in Nephrology Polycystic Kidney Disease initiative, identied
four core outcomes that should be considered in future trials:
kidney function, mortality, cardiovascular disease and pain
[10,11]. Of note, pain was the highest-ranked patient-reported
outcome, reecting its importance to patients, yet it has been
variably measured in a minority (24%) of clinical trials to-date
[12]. Indeed, the prevalence of pain as a major and troubling
clinical symptom that could adversely affect QoL in ADPKD
patients is unknown [13].
The CYSTic Consortium was established in 2017 to build a
longitudinal international observational cohort of patients with
ADPKD to facilitate prospective studies of factors inuencing
the natural history of ADPKD, the impact of the disease on in-
dividual patients and the economic costs on health-care sys-
tems in adult patients with an estimated glomerular ltration
rate (eGFR) 30 mL/min/1.73 m2. In this article we report the re-
sults of baseline QoL in participants recruited to six European
expert ADPKD centres (CYSTic-QOL study).
MATERIALS AND METHODS
Patient recruitment and centre participation
More than 450 patients were initially recruited from six ex-
pert centres across Europe (Belgium, France, Italy, the Nether-
lands, Spain and the UK) with baseline clinical data recorded,
including HRQoL (KDQoL-SF version 1.3 questionnaire), abdom-
inal magnetic resonance imaging (MRI) for total kidney volume
(TKV) measurements and DNA for genotyping. Each study cen-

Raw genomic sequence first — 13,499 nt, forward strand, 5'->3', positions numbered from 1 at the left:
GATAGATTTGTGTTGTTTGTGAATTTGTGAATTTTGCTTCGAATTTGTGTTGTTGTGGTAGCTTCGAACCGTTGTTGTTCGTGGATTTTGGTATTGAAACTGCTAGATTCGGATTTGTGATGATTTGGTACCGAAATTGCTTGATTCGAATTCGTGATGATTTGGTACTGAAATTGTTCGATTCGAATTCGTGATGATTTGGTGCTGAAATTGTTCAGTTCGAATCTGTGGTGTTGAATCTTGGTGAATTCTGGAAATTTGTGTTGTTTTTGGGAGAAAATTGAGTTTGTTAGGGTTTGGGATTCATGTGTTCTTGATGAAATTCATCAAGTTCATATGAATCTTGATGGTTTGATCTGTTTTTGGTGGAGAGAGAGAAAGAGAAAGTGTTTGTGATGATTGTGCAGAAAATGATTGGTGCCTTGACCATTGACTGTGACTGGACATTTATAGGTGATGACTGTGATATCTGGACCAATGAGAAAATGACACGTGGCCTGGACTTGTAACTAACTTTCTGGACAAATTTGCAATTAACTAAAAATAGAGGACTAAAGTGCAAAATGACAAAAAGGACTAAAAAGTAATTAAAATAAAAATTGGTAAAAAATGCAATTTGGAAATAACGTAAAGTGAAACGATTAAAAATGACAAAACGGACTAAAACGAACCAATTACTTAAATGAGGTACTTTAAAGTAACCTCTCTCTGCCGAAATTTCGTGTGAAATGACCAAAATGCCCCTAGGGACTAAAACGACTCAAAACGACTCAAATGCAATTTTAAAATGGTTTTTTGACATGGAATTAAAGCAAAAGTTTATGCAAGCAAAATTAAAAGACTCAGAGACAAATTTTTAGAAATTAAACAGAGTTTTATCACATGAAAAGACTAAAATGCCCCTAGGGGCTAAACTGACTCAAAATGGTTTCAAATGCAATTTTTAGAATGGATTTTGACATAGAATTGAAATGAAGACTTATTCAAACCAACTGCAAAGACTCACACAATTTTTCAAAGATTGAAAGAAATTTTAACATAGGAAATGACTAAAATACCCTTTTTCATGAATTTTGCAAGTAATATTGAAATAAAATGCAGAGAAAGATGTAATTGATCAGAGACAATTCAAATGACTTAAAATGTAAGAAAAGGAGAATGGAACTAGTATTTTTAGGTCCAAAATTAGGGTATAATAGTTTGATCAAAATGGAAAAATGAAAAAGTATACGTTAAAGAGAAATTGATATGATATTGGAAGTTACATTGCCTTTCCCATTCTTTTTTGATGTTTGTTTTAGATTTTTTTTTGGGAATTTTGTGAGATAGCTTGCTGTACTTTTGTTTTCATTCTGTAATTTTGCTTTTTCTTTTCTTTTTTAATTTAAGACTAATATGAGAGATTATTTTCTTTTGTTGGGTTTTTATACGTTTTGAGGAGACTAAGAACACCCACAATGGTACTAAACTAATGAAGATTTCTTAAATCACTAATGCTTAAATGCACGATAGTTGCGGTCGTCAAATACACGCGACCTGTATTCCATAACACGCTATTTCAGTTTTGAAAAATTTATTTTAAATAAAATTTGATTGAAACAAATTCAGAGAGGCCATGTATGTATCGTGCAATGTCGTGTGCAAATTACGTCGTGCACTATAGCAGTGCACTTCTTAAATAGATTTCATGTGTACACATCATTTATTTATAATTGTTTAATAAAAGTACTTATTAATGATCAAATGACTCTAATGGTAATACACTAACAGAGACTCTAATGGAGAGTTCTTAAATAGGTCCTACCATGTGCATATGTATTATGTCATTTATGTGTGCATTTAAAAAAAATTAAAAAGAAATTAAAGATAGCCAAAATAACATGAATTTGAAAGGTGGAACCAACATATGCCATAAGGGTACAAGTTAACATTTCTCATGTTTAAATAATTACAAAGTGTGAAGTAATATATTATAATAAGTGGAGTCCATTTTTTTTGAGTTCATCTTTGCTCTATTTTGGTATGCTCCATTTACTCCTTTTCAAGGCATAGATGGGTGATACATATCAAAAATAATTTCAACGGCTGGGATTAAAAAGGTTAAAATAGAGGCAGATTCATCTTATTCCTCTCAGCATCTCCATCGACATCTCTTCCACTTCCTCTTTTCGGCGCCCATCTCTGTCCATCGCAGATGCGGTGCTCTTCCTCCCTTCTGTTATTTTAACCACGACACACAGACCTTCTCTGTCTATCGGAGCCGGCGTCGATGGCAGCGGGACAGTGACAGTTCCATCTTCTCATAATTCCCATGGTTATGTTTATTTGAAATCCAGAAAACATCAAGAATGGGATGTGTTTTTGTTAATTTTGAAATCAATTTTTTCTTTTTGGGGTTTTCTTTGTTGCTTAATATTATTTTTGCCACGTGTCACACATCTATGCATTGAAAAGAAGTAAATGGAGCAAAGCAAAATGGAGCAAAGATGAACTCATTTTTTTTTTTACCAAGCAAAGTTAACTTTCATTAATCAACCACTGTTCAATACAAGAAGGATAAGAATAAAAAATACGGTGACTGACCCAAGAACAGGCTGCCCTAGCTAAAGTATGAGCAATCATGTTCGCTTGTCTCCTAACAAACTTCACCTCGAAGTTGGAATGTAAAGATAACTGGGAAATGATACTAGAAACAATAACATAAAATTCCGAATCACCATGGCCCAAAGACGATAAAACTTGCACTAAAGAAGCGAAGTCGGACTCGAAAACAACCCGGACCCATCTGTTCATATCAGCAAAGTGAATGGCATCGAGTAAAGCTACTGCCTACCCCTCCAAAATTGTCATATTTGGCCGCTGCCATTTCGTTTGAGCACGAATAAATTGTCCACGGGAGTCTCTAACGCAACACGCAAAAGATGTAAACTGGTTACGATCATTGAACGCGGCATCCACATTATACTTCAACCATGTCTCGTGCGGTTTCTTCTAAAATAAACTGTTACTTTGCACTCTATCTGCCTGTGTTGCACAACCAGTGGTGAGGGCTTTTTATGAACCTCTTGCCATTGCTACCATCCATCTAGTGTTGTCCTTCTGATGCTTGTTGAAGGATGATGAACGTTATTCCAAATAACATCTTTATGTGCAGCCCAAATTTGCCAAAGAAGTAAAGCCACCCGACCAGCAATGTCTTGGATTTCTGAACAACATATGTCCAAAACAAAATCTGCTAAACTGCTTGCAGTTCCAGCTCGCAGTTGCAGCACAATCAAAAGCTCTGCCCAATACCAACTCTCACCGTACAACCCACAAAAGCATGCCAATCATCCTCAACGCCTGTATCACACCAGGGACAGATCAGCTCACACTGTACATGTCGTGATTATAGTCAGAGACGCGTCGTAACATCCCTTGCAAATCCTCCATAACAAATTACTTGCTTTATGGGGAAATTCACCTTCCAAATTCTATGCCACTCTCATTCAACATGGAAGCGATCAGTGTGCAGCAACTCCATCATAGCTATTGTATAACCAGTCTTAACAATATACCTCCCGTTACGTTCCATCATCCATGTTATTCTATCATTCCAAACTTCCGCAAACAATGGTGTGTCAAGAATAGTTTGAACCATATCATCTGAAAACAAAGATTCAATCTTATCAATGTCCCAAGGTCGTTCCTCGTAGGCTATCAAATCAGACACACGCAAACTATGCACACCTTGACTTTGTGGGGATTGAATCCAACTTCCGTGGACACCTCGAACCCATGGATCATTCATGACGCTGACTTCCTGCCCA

tre consented to transfer their data to an electronic database
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Flank pain and QoL in ADPKD 3
(Askimed) utilized by the study. The study was approved by a
regional ethics committee (18/EE/0247) and by the study spon-
sor, Shefeld Teaching Hospitals NHS Foundation Trust. Ethics
approval was also obtained by each participating centre within
their own country.
Inclusion and exclusion criteria
Baseline inclusion criteria were age 18 years, eGFR
30 mL/min/1.73 m2[Chronic Kidney Disease Epidemiology
Collaboration (CKD-EPI) formula], a clinical diagnosis of ADPKD
based on imaging and positive family history (modied Pei–
Ravine criteria) [14] and written informed consent. Exclusion
criteria were the use of KRT before enrollment (dialysis and
allograft) or anticipated to receive such therapy within 12
months after enrollment, participation in a clinical trial aim-
ing to modify disease outcome 1 year before enrollment
and signicant cardiac failure (i.e. New York Heart Associa-
tion stage IV). Clinical and laboratory measurements were
calculated and expressed as mean values with standard
deviations (SDs).
Questionnaires
Demographic and socio-economic data were collected by the use
of a specically designed questionnaire and included informa-
tion such as age, gender, marital status, ethnicity, body mass in-
dex (BMI), hypertension, ank pain, smoking status, level of ed-
ucation attained and employment status.
HRQoL
HRQoL data were collected using the KDQoL-SF version 1.3 ques-
tionnaire, which combines the disease-specic KDQoL and the
generic SF-36 [15]. A total of 12 subscales are included in the
KDQoL and 8 in the SF-36: 2 optional subscales (dialysis staff en-
couragement and patient satisfaction) in the KDQoL were omit-
ted as there were no patients on dialysis. The SF-36 is com-
posed of 36 questions organized into eight multi-item scales.
Each scale is directly transformed into a 0–100 score on the as-
sumption that each question carries equal weight. The higher
the score, the lower the disability, i.e. a score of 100 is equiva-
lent to no disability and a score of 0 is equivalent to maximum
disability. There is no total score generated for the KDQoL-SF,
although a physical component score (PCS) and a mental com-